LESSON 21
Parametric Surfaces and Surface Integrals
READ:
Section 17.4
NOTES:
There is a two dimensional analog of line integrals called surface integrals where the region of integration is a
surface rather than a curve. Just as parametric representations of curves are used to compute line integrals,
surfaces will often be represented parametrically to do surface integrals.
One way to describe a surface is with an explicit function
z
=
f
(
x,y
). For example,
z
=
x
2
+ 2
y
2
is
an explicit representation of an elliptic paraboloid. Not every surface can be described with an explicit
function. For example, the surface of the sphere of radius 1 centered at the origin is described by the
equation
x
2
+
y
2
+
z
2
= 1, but of course that cannot be solved for
z
to give an explicit representation since
z
is not a function of
x
and
y
in this case. To get explicit representations of the surface of the sphere, it
would be necessary to look at two separate equations:
z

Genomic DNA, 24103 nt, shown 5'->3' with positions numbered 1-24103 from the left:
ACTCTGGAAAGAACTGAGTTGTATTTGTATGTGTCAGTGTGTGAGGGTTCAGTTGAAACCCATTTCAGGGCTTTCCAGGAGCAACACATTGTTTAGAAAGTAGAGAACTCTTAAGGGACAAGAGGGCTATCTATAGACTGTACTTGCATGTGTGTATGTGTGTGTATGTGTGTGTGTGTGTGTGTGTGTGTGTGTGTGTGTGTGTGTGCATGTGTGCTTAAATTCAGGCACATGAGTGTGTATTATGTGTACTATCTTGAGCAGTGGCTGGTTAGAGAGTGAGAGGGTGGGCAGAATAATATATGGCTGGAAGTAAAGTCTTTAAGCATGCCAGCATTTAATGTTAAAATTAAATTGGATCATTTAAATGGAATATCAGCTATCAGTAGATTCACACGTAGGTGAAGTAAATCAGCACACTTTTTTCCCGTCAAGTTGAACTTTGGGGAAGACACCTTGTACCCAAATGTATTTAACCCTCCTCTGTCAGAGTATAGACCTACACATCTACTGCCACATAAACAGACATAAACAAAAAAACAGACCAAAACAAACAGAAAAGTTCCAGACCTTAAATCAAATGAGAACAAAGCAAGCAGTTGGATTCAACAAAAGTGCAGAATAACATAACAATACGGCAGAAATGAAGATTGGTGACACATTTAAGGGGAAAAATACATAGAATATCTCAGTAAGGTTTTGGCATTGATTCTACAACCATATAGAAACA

=
p
1

x
2

y
2
gives the top half of the sphere and
z
=

p
1

x
2

y
2
gives the bottom half of the sphere.
There is a second way to describe a surface that can be more convenient than an explicit representation. In
a
parametric
representation of a surface, there will be three equations which describe
x
,
y
, and
z
in terms of
two parameters
u
and
v
:
x
=
x
(
u,v
)
y
=
y
(
u,v
)
z
=
z
(
u,v
)
.
The variables
u
and
v
take on values in some region
D
of the
u
,
v
plane, and the corresponding points (
x,y,z
)
trace out a surface in 3space. This parametric representation can also be expressed in vector form as
→
r
(
u,v
) =
x
(
u,v
)
→
ı
+
y
(
u,v
)
→
+
z
(
u,v
)
→
k ,
(
u,v
)
∈
D.
As for the parameterization of a curve, a surface can be parameterized in many diﬀerent ways.
Most of the formulas and computations with surface integrals will be expressed in terms of a vector equation
for the surface. If a surface is given by an explicit function, it is always possible to produce a paramet
ric equation for the surface in a simple fashion. Suppose the surface has equation
z
=
f
(
x,y
). For the
parameters, we will use
x
and
y
themselves. Then the surface has vector equation
→
r
(
x,y
) =
x
→
ı
+
y
→
+
f
(
x,y
)
→
k .
For surfaces not given by an explicit function, it will be necessary to select two parameters that can be used
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 Winter '11
 JerryMetzger
 Calculus, Integrals, Surface, T D

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